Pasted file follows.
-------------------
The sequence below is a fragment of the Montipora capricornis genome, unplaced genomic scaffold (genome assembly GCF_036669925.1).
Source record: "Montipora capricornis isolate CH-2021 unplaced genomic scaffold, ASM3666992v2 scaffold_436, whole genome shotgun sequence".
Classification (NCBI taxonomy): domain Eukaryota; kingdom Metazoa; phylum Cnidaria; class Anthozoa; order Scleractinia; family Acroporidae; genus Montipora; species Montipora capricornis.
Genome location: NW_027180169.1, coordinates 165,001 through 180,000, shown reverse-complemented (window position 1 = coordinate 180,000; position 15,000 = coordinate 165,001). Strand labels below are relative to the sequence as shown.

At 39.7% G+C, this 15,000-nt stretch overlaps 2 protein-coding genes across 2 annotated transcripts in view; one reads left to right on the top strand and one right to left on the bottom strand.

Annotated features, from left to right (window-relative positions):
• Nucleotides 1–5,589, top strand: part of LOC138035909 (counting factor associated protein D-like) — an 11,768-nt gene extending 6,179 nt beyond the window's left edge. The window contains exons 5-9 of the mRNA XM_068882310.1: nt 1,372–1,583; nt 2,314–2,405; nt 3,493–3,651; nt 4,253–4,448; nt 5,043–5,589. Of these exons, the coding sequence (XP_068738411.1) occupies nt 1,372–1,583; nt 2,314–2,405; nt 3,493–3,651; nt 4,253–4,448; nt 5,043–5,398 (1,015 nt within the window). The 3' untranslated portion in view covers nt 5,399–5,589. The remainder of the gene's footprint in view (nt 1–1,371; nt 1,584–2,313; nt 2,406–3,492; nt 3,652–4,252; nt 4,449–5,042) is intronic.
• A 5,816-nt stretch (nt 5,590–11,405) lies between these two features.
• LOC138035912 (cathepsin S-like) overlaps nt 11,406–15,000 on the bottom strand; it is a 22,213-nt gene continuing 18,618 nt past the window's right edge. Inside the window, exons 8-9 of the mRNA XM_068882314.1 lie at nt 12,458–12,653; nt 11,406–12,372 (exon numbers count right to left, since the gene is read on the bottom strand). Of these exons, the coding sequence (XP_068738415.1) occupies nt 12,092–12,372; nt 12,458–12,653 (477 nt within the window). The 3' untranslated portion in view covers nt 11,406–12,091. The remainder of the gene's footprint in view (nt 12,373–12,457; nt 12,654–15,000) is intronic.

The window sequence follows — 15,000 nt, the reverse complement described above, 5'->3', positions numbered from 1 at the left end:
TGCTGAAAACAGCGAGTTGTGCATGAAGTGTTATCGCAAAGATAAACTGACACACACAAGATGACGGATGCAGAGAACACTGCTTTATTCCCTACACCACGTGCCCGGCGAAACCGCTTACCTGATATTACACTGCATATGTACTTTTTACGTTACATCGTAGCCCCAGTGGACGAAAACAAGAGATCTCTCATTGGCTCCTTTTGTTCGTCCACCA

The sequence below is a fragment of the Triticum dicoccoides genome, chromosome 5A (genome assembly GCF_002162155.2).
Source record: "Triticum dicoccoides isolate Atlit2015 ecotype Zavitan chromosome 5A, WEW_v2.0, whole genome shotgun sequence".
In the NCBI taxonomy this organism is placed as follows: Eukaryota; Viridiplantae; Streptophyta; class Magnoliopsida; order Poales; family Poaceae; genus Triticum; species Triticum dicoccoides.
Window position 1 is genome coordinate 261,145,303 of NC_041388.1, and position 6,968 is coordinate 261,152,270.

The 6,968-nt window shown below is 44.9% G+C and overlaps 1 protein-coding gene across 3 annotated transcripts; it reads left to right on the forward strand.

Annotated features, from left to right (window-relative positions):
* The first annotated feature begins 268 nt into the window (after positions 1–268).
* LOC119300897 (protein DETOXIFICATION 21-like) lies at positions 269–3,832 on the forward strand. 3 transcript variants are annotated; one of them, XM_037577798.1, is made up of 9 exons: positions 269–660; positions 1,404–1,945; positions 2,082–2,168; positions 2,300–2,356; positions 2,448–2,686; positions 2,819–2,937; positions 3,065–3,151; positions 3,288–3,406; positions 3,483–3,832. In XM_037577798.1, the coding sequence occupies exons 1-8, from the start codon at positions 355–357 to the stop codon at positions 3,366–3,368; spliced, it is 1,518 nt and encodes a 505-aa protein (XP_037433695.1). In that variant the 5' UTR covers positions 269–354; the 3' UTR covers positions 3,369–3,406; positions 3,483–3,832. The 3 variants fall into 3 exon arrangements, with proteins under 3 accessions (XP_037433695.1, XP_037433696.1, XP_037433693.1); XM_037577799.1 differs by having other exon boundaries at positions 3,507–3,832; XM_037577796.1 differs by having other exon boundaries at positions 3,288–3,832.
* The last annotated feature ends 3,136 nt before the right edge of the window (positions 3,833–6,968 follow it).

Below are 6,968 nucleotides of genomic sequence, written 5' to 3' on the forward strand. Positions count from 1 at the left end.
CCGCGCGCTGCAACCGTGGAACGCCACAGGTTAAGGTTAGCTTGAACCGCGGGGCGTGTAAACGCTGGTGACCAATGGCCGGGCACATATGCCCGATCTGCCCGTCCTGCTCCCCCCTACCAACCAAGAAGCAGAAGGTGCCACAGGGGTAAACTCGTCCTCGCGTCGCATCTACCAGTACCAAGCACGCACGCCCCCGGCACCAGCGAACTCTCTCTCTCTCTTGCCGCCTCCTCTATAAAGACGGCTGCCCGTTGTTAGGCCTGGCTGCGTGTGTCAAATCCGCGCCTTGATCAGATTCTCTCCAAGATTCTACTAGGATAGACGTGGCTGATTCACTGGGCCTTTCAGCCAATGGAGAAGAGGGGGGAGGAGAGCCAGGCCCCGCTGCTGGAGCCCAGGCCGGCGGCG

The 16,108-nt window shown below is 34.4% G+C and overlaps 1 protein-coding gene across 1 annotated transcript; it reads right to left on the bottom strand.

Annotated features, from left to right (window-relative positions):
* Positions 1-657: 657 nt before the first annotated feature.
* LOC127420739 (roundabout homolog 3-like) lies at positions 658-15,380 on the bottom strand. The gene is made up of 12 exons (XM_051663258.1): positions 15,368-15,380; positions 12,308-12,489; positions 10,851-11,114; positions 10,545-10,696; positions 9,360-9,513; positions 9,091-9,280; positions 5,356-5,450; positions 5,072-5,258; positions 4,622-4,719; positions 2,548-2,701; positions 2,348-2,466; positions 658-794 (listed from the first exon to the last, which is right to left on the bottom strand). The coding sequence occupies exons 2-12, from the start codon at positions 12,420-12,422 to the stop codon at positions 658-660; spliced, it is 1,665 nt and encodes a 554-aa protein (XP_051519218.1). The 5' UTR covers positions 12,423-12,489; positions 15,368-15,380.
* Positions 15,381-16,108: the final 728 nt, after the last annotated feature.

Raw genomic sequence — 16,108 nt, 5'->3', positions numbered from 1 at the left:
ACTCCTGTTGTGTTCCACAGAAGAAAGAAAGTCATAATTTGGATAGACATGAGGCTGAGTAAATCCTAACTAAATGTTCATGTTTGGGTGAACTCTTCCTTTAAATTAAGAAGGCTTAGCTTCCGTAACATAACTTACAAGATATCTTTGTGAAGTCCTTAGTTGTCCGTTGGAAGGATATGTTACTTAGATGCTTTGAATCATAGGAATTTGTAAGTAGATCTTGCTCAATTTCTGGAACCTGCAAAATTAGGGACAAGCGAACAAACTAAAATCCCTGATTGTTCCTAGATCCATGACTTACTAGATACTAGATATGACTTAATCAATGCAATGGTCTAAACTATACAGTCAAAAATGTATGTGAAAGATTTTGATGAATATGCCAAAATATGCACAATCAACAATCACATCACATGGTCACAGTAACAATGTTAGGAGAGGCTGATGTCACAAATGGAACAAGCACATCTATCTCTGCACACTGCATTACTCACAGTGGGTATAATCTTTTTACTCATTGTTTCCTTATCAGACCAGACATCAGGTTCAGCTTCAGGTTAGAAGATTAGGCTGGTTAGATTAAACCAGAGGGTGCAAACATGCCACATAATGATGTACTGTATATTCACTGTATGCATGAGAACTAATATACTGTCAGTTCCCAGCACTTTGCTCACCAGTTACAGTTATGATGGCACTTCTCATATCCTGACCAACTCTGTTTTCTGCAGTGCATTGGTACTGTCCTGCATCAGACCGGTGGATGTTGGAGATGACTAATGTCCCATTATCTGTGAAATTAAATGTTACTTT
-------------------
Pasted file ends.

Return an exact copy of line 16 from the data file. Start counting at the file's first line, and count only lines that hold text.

The 6,968-nt window shown below is 44.9% G+C and overlaps 1 protein-coding gene across 3 annotated transcripts; it reads left to right on the forward strand.